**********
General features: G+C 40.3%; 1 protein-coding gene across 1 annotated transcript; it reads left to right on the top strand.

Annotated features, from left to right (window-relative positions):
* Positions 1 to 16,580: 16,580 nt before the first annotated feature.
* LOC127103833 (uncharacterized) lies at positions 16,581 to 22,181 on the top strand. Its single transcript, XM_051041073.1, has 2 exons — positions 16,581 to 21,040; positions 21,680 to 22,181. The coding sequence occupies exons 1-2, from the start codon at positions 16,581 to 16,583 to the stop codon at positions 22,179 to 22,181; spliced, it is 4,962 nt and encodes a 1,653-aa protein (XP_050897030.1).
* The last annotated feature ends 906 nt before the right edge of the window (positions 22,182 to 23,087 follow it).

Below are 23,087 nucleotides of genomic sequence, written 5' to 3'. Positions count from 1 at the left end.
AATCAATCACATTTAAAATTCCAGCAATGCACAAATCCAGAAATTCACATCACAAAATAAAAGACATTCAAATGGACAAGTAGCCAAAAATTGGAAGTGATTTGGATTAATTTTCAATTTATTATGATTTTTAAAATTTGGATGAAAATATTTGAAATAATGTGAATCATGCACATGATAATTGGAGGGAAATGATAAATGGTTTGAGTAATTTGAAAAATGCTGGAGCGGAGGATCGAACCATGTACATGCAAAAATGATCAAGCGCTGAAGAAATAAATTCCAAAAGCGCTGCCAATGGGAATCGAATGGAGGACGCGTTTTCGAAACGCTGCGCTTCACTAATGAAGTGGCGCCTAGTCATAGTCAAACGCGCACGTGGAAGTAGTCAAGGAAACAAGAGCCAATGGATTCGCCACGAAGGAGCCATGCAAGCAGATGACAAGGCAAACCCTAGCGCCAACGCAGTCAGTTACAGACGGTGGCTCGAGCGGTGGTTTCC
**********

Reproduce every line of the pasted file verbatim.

General features: G+C 40.3%; 1 protein-coding gene across 1 annotated transcript; it reads left to right on the top strand.

Annotated features, from left to right (window-relative positions):
* Positions 1 to 16,580: 16,580 nt before the first annotated feature.
* LOC127103833 (uncharacterized) lies at positions 16,581 to 22,181 on the top strand. Its single transcript, XM_051041073.1, has 2 exons — positions 16,581 to 21,040; positions 21,680 to 22,181. The coding sequence occupies exons 1-2, from the start codon at positions 16,581 to 16,583 to the stop codon at positions 22,179 to 22,181; spliced, it is 4,962 nt and encodes a 1,653-aa protein (XP_050897030.1).
* The last annotated feature ends 906 nt before the right edge of the window (positions 22,182 to 23,087 follow it).

Below are 23,087 nucleotides of genomic sequence, written 5' to 3'. Positions count from 1 at the left end.
AATCAATCACATTTAAAATTCCAGCAATGCACAAATCCAGAAATTCACATCACAAAATAAAAGACATTCAAATGGACAAGTAGCCAAAAATTGGAAGTGATTTGGATTAATTTTCAATTTATTATGATTTTTAAAATTTGGATGAAAATATTTGAAATAATGTGAATCATGCACATGATAATTGGAGGGAAATGATAAATGGTTTGAGTAATTTGAAAAATGCTGGAGCGGAGGATCGAACCATGTACATGCAAAAATGATCAAGCGCTGAAGAAATAAATTCCAAAAGCGCTGCCAATGGGAATCGAATGGAGGACGCGTTTTCGAAACGCTGCGCTTCACTAATGAAGTGGCGCCTAGTCATAGTCAAACGCGCACGTGGAAGTAGTCAAGGAAACAAGAGCCAATGGATTCGCCACGAAGGAGCCATGCAAGCAGATGACAAGGCAAACCCTAGCGCCAACGCAGTCAGTTACAGACGGTGGCTCGAGCGGTGGTTTCC